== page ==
Genetic diversity and structure of a recent fish invasion: Tench (Tinca tinca) in eastern North America

Thaïs A. Bernos, Sunčica Avlijaš, Jaclyn Hill, Olivier Morissette, Anthony Ricciardi, Nicholas E. Mandrak, Kenneth M. Jeffries

Evolutionary Applications. 2023. 16 (1) 173-188. doi: 10.1111/eva.13520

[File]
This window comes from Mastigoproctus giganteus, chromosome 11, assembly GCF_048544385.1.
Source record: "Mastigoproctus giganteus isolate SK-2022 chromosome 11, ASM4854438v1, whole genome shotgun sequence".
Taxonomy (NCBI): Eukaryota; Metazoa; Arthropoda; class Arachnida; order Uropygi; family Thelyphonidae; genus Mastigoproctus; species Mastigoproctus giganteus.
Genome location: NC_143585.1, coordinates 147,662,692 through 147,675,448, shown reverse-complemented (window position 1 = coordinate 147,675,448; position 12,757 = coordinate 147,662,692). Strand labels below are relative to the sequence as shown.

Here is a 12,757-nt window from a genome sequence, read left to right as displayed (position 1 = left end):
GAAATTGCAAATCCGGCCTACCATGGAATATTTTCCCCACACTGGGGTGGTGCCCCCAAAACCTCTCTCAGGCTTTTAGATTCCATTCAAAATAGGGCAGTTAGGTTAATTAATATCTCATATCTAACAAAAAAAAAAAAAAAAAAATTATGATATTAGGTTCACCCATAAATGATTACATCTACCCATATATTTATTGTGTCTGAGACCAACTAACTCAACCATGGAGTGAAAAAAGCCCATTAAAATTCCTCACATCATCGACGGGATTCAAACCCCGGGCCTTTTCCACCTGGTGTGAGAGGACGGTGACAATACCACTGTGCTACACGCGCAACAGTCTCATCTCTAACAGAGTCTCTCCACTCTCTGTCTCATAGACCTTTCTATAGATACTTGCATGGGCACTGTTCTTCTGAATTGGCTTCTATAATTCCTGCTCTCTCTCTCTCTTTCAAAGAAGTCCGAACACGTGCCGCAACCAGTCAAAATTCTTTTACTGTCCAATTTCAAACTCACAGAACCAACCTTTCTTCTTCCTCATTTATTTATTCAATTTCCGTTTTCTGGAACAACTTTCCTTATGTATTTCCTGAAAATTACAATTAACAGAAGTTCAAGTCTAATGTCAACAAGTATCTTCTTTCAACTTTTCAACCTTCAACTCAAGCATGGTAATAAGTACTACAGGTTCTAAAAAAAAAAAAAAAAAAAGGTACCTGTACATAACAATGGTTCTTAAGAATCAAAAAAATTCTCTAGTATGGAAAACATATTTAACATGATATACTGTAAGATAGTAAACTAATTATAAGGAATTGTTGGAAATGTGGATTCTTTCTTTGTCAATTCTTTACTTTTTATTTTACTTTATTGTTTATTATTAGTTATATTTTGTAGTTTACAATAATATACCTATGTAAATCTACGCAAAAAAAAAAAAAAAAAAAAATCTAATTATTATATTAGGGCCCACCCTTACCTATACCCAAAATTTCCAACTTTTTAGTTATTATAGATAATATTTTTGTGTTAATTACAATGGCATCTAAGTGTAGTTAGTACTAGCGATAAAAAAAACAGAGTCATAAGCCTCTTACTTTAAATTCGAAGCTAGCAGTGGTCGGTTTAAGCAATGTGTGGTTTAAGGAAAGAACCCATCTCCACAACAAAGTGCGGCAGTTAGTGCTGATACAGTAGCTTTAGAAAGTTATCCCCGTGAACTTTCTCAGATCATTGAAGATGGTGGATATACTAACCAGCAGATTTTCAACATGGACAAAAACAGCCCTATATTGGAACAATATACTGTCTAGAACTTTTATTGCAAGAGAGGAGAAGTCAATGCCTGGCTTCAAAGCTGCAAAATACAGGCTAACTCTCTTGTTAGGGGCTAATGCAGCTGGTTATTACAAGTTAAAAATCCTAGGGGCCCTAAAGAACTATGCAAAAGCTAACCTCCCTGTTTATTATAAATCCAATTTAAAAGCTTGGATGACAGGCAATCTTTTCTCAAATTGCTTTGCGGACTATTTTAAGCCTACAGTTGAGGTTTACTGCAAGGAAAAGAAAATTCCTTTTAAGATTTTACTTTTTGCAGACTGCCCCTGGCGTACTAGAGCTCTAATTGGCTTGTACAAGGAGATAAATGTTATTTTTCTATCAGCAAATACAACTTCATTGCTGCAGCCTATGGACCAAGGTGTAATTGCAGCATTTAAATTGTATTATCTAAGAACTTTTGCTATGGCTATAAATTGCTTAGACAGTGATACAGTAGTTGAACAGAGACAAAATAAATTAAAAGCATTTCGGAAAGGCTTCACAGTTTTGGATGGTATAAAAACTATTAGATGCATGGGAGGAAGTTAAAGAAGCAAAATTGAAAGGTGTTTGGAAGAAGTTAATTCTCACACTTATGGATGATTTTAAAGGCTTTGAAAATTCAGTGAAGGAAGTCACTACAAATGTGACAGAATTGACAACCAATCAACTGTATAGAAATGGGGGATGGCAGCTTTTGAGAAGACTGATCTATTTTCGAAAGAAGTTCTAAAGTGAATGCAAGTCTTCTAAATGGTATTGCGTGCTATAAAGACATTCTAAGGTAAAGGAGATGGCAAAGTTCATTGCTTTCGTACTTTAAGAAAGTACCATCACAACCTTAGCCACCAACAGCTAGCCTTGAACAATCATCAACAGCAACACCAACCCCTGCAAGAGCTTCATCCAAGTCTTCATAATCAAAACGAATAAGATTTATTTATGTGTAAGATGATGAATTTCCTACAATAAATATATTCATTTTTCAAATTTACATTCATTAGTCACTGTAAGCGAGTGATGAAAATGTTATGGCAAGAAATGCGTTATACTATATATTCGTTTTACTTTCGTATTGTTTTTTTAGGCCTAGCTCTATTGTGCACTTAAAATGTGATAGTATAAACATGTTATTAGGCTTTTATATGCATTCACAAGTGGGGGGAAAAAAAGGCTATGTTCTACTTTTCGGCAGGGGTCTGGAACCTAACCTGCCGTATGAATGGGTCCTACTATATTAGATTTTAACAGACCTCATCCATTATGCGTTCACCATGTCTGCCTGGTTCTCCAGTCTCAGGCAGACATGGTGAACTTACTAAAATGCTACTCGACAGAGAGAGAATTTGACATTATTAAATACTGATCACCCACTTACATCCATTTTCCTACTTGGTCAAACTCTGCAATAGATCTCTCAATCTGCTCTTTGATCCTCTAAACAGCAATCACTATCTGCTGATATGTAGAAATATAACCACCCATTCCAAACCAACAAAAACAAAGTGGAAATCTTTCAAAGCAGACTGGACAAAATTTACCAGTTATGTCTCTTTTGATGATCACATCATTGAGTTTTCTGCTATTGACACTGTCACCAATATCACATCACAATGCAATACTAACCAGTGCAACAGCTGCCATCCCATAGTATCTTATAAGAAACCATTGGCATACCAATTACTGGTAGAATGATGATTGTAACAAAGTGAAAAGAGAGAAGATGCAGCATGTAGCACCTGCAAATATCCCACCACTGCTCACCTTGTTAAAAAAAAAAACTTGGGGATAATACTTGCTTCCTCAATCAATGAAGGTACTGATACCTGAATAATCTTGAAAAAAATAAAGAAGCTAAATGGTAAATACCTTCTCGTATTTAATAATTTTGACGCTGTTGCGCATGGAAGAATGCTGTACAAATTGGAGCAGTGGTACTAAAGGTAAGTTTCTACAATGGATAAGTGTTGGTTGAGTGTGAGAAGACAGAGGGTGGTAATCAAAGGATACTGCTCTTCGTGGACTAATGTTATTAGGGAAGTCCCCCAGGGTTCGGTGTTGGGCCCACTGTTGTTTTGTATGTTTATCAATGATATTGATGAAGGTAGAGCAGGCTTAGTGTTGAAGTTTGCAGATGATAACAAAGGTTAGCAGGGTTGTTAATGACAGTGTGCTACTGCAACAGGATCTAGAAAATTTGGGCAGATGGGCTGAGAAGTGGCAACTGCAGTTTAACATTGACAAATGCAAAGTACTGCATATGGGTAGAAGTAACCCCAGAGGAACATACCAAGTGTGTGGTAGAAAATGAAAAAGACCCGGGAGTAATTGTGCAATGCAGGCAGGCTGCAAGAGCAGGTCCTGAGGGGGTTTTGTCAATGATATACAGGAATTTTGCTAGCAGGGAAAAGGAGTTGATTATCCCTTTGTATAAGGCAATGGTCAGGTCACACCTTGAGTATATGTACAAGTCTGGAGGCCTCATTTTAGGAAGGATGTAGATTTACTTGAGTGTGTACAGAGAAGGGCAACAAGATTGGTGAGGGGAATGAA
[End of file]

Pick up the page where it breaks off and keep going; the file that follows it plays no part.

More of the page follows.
Introduced and geographically expanding populations experience similar eco-evolutionary challenges, including founder events, genetic bottlenecks, and novel environments. Theory predicts that reduced genetic diversity resulting from such phenomena limits the success of introduced populations. Using 1900 SNPs obtained from restriction-site-associated DNA sequencing, we evaluated hypotheses related to the invasion history and connectivity of an invasive population of Tench (Tinca tinca), a Eurasian freshwater fish that has been expanding geographically in eastern North America for three decades. Consistent with the reported history of a single introduction event, our findings suggest that multiple introductions from distinct genetic sources are unlikely as Tench had a small effective population size (~114 [95% CI = 106–123] individuals), no strong population subdivision across time and space, and evidence of a recent genetic bottleneck. The large genetic neighbourhood size (220 km) and weak within-population genetic substructure suggested high connectivity across the invaded range, despite the relatively large area occupied. There was some evidence for a small decay in genetic diversity as the species expanded northward, but not southward, into new habitats. As eradicating the species within a ~112 km radius would be necessary to prevent recolonization, eradicating Tench is likely not feasible at watershed—and possibly local—scales. Management should instead focus on reducing abundance in priority conservation areas to mitigate adverse impacts. Our study indicates that introduced populations can thrive and exhibit relatively high levels of genetic diversity despite severe bottlenecks (<1.5% of the ancestral effective population size) and suggests that landscape heterogeneity and population demographics can generate variability in spatial patterns of genetic diversity within a single range expansion.